Andrew Attends the Wyoming Cattle Industry Convention

Intern Andrew Mainini was able to make the trek to Buffalo for the 2017 Wyoming Cattle Industry Convention & Trade Show. His biggest takeaway from last week was the changes in the beef industry and how it will start to be labeled and sold. He was also able to get in on a little bit of the haying action back at the E Bar U Ranch. 

This week I was fortunate enough to attend the Wyoming Stock Growers Association Convention in Buffalo, Wyoming. One topic of the convention that stuck out to me was that Wyoming beef would now be labeled with not only a product of the USA label, but also origin of birth and origin of slaughter. I believe this to be critical to marketing beef across the globe because it will add more value to beef by letting people know where it came from. I think this will increase the beef price for consumers here in the U.S., but I believe the public will feel better about buying beef that was produced locally, thus not having much effect on beef sales. Australia is in a major drought and that has forced the Japanese markets to transition to only selling U.S beef.  This has created a major demand for U.S. grown beef across Japan. Along with the increase in Japanese exported beef, the newest and possibly most exciting new market is China. The Chinese public is mostly made up of middle to high-class citizens; this means that most of the general public would have the means to afford American beef. One important demand that China has for importing American beef is that it must be labeled birthplace origin and slaughter origin. Now that Wyoming is transitioning to these types of labels, it is likely that a majority of Wyoming beef will be leaving the country and headed to be sold at foreign markets. The first shipment to China is predicted to be sent on July, 17th of this year.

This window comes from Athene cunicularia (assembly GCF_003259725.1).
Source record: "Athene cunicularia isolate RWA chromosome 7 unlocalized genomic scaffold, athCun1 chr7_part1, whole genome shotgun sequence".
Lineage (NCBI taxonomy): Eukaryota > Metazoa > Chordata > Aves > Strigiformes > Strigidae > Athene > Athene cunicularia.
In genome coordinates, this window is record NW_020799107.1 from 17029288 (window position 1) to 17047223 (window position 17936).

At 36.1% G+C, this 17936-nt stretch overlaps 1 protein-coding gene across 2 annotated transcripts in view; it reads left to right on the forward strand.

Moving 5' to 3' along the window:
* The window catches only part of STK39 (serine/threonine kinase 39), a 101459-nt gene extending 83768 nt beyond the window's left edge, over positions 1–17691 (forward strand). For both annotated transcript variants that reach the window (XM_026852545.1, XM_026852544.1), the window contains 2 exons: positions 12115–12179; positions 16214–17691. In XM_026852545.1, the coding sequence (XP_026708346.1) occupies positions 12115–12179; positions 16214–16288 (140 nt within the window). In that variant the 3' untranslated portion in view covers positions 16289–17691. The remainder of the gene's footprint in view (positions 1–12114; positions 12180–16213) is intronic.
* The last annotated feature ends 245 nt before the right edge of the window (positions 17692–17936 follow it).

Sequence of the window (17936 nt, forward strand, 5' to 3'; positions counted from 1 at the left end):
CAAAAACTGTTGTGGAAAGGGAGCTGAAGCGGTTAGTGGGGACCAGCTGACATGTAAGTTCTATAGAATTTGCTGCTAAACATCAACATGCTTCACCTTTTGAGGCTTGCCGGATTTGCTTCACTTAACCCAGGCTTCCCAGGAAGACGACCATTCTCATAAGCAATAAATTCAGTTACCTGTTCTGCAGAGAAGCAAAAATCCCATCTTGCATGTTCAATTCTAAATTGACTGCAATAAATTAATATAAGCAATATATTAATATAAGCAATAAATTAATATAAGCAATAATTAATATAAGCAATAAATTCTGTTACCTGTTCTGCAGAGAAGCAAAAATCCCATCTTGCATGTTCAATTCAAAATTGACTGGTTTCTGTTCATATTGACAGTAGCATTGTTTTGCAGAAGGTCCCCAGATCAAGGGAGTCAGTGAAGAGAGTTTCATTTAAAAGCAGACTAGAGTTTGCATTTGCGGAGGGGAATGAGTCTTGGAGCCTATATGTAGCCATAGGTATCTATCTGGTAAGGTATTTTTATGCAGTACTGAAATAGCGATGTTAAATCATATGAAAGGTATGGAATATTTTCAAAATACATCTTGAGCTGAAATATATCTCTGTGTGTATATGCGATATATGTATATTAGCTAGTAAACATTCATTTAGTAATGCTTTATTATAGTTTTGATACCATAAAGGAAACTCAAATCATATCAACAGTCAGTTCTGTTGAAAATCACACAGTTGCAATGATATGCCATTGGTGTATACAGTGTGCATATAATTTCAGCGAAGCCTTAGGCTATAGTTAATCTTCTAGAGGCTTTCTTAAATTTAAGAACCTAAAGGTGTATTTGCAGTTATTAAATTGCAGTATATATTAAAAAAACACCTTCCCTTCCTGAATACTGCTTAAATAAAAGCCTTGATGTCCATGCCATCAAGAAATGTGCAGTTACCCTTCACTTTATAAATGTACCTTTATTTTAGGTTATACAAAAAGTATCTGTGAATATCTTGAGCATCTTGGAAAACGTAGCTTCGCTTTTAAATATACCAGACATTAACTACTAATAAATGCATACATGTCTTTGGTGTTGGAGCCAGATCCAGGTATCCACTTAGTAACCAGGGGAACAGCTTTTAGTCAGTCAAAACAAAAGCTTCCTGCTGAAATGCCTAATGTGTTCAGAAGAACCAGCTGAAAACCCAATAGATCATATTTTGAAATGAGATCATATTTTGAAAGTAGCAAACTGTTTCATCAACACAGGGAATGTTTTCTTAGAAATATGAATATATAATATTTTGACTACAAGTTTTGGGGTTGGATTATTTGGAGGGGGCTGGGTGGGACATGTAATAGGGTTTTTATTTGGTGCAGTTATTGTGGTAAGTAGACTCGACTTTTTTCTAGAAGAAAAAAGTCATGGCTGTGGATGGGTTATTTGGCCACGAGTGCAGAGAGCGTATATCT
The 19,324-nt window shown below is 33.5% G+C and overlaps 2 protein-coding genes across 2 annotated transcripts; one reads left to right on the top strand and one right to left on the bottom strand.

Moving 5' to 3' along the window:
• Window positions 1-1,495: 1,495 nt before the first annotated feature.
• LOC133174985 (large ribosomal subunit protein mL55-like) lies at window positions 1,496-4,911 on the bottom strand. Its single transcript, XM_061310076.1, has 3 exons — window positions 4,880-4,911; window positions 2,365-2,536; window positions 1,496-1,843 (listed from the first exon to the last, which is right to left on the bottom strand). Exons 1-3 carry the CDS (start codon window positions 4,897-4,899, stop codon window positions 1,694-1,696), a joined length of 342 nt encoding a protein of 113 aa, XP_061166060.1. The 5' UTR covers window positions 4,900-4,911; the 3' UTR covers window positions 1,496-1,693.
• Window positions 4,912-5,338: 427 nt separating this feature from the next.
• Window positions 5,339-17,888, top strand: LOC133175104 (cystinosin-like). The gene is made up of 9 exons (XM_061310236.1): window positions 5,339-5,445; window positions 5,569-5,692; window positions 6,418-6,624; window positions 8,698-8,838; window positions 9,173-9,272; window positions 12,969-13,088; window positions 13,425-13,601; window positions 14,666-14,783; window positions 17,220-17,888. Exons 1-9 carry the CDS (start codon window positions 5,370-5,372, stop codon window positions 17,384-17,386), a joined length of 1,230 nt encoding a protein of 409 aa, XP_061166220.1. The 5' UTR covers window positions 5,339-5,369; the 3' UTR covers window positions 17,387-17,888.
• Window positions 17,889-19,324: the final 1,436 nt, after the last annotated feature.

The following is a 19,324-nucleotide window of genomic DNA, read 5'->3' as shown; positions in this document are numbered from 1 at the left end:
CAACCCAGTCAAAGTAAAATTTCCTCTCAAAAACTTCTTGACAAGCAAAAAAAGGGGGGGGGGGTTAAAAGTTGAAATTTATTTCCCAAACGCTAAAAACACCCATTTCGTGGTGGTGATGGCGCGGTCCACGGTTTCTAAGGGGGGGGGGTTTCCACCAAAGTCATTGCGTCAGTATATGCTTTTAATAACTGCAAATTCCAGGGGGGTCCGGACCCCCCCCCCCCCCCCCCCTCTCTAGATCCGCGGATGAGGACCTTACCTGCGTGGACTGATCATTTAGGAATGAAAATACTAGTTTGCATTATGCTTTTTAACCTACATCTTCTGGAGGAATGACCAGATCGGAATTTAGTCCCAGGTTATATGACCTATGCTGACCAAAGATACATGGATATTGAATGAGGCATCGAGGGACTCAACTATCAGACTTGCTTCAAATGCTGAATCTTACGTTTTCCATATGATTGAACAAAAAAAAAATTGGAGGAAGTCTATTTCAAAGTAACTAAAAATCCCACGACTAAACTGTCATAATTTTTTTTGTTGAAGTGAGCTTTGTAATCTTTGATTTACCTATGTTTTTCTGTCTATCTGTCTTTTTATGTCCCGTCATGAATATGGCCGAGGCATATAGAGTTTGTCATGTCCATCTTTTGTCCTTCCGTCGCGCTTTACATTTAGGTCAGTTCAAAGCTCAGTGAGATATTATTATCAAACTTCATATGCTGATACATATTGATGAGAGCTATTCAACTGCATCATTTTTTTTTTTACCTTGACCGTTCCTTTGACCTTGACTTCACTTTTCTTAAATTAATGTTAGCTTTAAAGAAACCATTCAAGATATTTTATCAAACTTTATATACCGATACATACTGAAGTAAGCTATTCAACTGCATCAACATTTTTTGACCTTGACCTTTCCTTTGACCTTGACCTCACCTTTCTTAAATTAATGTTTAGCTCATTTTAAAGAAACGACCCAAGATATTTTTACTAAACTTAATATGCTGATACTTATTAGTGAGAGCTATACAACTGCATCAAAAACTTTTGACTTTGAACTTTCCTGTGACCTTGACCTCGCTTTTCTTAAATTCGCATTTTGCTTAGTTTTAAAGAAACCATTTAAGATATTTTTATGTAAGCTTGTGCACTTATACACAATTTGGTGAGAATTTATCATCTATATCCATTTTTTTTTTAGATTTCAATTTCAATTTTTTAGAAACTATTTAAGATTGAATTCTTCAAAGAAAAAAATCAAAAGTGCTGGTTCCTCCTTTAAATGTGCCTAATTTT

While I was in Buffalo for the convention, hay season officially kicked off here on the E Bar U. An early and wet spring brought plenty of forage and should produce a good hay crop this year. It was vital to cut and bail the cool season grasses before they went dormant for the summer and lost all their nutritional value.

Published by is a visit to the day-to-day lives of America’s original animal welfare advocates and environmentalists.

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